Phyllis Chesler's book, Islamic Gender Apartheid: Exposing a Veiled War Against Women, analyses some pervasive gender inequities in parts of the Muslim world that are enabled by culture and laws. The book comprises essays, columns and articles written over decades, from the time the author was a captive bride in Kabul in the 1960s to the present day.
The book, therefore, shows the historical progression of these injustices and confirms that they have become worse as fundamentalism continues to grow in many parts of the Islamic world. Some of this deterioration can be seen in the introduction of draconian legislation such as the adultery laws of Pakistan.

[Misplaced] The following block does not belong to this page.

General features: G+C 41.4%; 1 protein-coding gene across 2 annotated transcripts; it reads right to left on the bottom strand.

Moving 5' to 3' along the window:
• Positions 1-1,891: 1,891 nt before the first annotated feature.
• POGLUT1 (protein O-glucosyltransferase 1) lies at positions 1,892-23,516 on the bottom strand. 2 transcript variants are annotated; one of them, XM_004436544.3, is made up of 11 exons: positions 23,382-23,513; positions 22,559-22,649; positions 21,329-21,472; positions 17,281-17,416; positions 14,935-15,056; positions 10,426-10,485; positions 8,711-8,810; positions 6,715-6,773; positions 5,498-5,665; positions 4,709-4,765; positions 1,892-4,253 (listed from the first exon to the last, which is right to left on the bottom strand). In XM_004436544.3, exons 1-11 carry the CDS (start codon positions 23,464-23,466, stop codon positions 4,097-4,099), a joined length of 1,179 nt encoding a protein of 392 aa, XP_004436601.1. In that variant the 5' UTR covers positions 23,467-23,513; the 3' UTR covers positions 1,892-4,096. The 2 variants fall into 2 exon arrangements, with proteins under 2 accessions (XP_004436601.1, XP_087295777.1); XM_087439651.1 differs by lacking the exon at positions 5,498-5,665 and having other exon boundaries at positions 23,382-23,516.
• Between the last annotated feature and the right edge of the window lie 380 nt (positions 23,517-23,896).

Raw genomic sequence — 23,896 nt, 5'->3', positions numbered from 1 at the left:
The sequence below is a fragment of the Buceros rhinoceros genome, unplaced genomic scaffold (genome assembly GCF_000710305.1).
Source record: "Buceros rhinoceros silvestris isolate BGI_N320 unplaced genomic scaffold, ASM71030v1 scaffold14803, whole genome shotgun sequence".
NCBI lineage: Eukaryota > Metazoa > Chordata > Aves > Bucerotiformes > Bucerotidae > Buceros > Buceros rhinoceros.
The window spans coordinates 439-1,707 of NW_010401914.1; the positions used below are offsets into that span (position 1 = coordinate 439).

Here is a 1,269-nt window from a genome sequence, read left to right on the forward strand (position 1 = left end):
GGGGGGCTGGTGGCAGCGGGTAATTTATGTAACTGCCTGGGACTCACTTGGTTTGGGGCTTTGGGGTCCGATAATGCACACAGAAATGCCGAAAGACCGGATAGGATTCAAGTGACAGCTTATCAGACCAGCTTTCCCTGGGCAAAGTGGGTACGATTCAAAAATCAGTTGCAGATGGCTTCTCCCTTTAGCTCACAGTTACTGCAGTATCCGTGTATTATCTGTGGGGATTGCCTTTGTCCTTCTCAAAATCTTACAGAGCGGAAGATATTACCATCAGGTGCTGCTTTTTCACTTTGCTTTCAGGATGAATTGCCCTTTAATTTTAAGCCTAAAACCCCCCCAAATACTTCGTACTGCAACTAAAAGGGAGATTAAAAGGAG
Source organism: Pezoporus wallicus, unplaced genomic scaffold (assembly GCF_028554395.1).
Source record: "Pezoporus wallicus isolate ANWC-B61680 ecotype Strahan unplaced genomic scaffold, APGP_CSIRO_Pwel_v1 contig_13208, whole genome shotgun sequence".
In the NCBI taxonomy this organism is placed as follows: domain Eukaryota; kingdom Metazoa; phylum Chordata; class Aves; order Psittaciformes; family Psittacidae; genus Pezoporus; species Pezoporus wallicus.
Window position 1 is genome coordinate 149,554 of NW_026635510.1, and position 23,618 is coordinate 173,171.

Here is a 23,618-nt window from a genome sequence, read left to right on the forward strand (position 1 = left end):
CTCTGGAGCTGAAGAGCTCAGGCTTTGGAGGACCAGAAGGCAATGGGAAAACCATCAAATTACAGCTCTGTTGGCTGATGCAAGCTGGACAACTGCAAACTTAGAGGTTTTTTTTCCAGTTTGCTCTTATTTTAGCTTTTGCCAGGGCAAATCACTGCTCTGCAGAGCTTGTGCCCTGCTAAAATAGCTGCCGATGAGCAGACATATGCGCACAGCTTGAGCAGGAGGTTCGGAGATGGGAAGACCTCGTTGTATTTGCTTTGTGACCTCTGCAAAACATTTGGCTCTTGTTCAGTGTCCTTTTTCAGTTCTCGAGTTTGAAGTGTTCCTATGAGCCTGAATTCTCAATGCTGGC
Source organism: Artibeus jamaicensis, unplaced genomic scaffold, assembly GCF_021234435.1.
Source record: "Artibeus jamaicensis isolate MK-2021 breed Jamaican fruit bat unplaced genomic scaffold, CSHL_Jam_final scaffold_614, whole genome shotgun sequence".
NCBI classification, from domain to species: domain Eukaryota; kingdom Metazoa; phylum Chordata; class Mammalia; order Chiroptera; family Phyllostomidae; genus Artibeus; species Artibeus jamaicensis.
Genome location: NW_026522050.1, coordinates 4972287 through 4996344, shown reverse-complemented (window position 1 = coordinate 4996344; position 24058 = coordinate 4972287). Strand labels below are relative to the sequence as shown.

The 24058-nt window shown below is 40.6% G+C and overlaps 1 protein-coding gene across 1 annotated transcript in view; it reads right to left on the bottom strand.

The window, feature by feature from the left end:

The author also notes with disdain that criticism of such practices has become taboo in some Western circles and that "with some precious exceptions, Second, Third and Fourth wave feminists are silent on the subject of Islamic gender apartheid."